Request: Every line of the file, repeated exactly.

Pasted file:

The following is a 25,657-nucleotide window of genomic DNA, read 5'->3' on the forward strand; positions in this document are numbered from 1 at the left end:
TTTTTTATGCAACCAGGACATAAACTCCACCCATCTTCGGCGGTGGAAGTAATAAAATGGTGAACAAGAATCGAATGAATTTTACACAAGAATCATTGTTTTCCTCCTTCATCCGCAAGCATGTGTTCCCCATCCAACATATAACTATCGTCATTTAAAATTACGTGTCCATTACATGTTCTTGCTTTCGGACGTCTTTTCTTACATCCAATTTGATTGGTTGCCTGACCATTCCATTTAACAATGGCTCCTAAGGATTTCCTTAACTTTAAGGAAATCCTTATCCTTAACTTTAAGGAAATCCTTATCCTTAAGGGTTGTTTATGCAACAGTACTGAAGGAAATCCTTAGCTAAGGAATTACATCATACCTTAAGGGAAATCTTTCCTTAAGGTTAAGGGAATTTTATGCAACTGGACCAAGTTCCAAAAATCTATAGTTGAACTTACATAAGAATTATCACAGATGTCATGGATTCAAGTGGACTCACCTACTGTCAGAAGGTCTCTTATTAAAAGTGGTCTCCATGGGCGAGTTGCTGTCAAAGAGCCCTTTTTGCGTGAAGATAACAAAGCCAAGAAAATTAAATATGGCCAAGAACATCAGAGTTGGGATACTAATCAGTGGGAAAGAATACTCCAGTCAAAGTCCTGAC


The following is a 25,657-nucleotide window of genomic DNA, read 5'->3' on the forward strand; positions in this document are numbered from 1 at the left end:
TTTTTTATGCAACCAGGACATAAACTCCACCCATCTTCGGCGGTGGAAGTAATAAAATGGTGAACAAGAATCGAATGAATTTTACACAAGAATCATTGTTTTCCTCCTTCATCCGCAAGCATGTGTTCCCCATCCAACATATAACTATCGTCATTTAAAATTACGTGTCCATTACATGTTCTTGCTTTCGGACGTCTTTTCTTACATCCAATTTGATTGGTTGCCTGACCATTCCATTTAACAATGGCTCCTAAGGATTTCCTTAACTTTAAGGAAATCCTTATCCTTAACTTTAAGGAAATCCTTATCCTTAAGGGTTGTTTATGCAACAGTACTGAAGGAAATCCTTAGCTAAGGAATTACATCATACCTTAAGGGAAATCTTTCCTTAAGGTTAAGGGAATTTTATGCAACTGGACCAAGTTCCAAAAATCTATAGTTGAACTTACATAAGAATTATCACAGATGTCATGGATTCAAGTGGACTCACCTACTGTCAGAAGGTCTCTTATTAAAAGTGGTCTCCATGGGCGAGTTGCTGTCAAAGAGCCCTTTTTGCGTGAAGATAACAAAGCCAAGAAAATTAAATATGGCCAAGAACATCAGAGTTGGGATACTAATCAGTGGGAAAGAATACTCCAGTCAAAGTCCTGAC